Butterflies, bees and shrimp are the unlikely muses for engineers working on tiny more efficient solar cells, tiny drones and cameras for cancer screenings.
1. Versatile microbot
Engineers at Harvard University have been iterating different versions of their RoboBee hybrid microrobots, and the latest version is able to fly, dive into water, swim, propel itself back out of water and safely land. The latest RoboBee is 1000 times lighter than any previous aerial-to-aquatic robot, at 175 mg total.
This is 90 mg heavier than previous designs, but includes a number of new devices onboard, and the engineers said it could be used for various applications, from search and rescue operations to environmental monitoring and biological studies. The researchers combined theoretical modelling with experimental data and found the Goldilocks combination of wing size and flapping rate.
The robot flaps its wings at 220 to 300 Hz in air, and nine to 13 Hz in water. The key to the robot’s transition from the water into the air is four buoyant outriggers on the RoboBee, plus a central gas collection chamber.
2. Detecting polarisation
A new camera, inspired by the eye of the mantis shrimp, can sense polarisation as well as colour, meaning it can potentially improve early cancer detection and help provide a new understanding of underwater phenomena.
“The animal kingdom is full of creatures with much more sensitive and sophisticated eyes than our own,” said Viktor Gruev, a University of Illinois professor of electrical and computer engineering.
Compared with human vision, which has three different types of colour receptors, the mantis shrimp has 16 different types of colour receptors and six polarisation channels.
“Nature has devised materials such that different colours of light penetrate at different depths,” said Gruev.
“If we shine a blue laser and a red laser on the tip of our finger, we can only observe the red light on the other side of the finger. This is because the red light can penetrate deeper in the tissue.
“Nature has constructed the mantis shrimp eye in such a way that photosensitive elements are vertically stacked on top of each other. His team realised the same laws applied to silicon materials and, by stacking multiple photodiodes on top of each other, they were able to see colour without the use of special filters.”
3. Butterflies inspire more efficient solar cells
Nanostructures inspired by butterfly wings can be added to solar cells, enhancing their light absorption rate by up to 200 per cent. A team from the Karlsruhe Institute of Technology (KIT) in Germany has found that the wings of the butterfly Pachliopta aristolochiae are drilled by nanostructures (nanoholes) that help absorb light over a wide spectrum far better than smooth surfaces.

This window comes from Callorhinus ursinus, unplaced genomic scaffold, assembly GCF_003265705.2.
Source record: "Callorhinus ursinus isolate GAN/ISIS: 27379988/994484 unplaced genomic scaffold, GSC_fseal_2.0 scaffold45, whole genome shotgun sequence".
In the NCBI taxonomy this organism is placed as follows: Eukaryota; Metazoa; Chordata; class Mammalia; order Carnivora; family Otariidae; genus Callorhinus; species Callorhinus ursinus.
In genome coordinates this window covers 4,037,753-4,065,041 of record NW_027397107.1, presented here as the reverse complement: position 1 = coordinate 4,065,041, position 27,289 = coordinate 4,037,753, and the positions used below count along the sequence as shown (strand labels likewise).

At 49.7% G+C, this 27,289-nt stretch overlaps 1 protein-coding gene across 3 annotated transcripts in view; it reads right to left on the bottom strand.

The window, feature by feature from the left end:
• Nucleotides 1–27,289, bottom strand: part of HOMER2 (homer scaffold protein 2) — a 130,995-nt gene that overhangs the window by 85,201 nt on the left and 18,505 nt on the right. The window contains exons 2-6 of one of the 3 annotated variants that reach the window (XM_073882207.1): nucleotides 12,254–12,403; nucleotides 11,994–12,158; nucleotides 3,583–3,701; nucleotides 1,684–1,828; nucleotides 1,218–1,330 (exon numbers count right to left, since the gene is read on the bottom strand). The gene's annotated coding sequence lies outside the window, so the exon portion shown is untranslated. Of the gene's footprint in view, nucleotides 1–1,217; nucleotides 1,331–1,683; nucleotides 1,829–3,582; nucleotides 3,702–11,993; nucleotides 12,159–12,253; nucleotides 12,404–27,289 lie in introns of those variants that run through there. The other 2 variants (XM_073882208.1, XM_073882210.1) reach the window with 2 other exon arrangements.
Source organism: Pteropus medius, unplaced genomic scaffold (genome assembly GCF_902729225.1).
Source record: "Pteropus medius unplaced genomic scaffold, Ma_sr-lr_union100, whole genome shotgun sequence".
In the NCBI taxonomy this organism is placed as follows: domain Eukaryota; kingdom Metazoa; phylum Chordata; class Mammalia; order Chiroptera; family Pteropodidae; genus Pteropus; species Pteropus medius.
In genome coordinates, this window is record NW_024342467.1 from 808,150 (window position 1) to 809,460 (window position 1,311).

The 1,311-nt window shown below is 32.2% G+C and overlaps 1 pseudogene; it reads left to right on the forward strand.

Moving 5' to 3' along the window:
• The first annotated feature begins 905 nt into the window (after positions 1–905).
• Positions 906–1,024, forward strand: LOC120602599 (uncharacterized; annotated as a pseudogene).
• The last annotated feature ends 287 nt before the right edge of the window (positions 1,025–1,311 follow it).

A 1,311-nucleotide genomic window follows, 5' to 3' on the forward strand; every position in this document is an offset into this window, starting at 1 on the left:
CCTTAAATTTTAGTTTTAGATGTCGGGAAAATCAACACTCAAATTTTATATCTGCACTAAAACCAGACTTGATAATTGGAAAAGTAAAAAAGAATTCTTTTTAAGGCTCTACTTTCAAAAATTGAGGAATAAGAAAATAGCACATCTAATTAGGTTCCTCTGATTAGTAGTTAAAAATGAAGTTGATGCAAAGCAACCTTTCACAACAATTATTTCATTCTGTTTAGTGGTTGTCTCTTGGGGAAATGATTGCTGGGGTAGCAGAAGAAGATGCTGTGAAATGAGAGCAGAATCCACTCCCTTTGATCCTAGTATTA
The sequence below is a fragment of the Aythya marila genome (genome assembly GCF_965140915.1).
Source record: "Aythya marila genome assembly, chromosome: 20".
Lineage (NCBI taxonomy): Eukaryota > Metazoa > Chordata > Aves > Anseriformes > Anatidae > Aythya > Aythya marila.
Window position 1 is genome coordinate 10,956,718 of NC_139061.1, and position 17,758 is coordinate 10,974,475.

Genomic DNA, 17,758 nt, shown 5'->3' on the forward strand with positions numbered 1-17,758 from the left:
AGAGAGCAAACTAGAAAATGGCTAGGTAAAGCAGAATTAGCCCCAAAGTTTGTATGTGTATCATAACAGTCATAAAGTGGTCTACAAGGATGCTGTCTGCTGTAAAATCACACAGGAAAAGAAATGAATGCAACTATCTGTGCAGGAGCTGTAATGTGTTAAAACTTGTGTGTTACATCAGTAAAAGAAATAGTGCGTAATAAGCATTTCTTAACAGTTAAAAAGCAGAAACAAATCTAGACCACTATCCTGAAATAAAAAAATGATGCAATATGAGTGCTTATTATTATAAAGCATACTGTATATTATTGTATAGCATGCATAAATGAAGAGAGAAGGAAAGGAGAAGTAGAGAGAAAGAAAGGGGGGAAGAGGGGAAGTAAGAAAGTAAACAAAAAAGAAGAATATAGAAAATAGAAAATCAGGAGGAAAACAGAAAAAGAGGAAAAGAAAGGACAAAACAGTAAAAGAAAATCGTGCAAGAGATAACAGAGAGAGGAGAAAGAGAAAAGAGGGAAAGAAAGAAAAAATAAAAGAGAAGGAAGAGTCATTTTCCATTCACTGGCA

Dr Hendrik Hölscher of KIT’s Institute of Microstructure Technology reproduced the butterfly’s nanostructures in the silicon absorbing layer of a thin-film solar cell and found, compared to a smooth surface, the absorption rate of perpendicular incident light increased by 97 per cent rising until it reached 207 per cent at an angle of incidence of 50 degrees.
The KIT researchers determined the diameter and arrangement of the nanoholes on the wing of the butterfly by means of scanning electron microscopy. Then, they analysed the rates of light absorption for various hole patterns in a computer simulation. They found that disordered holes of varying diameters, such as those found in the black butterfly, produced most stable absorption rates over the complete spectrum at variable angles of incidence.
4. New THz Detector
Demand for higher bandwidth in wireless communications and depiction for security applications has led to intensified research on systems and components intended for terahertz (THz) frequencies. A new flexible detector for THz frequencies has been developed that can extend the use of terahertz technology to applications that will require flexible electronics, such as wireless sensor networks and wearable technology. The detector uses graphene transistors on plastic substrates.
It was developed by a team at Chalmers University of Technology in Sweden and has a number of unique features. At room temperature, it detects signals in the frequency range 330 to 500 GHz. It is translucent and flexible, and opens to a variety of applications. It may also be of potential benefit in healthcare, imaging sensors for vehicles or wireless communications.
Tech watch is a series where we highlight some of the latest innovations from around the world that flew under the radar. Check back each month for a new batch, or comment below with ones that caught your eye.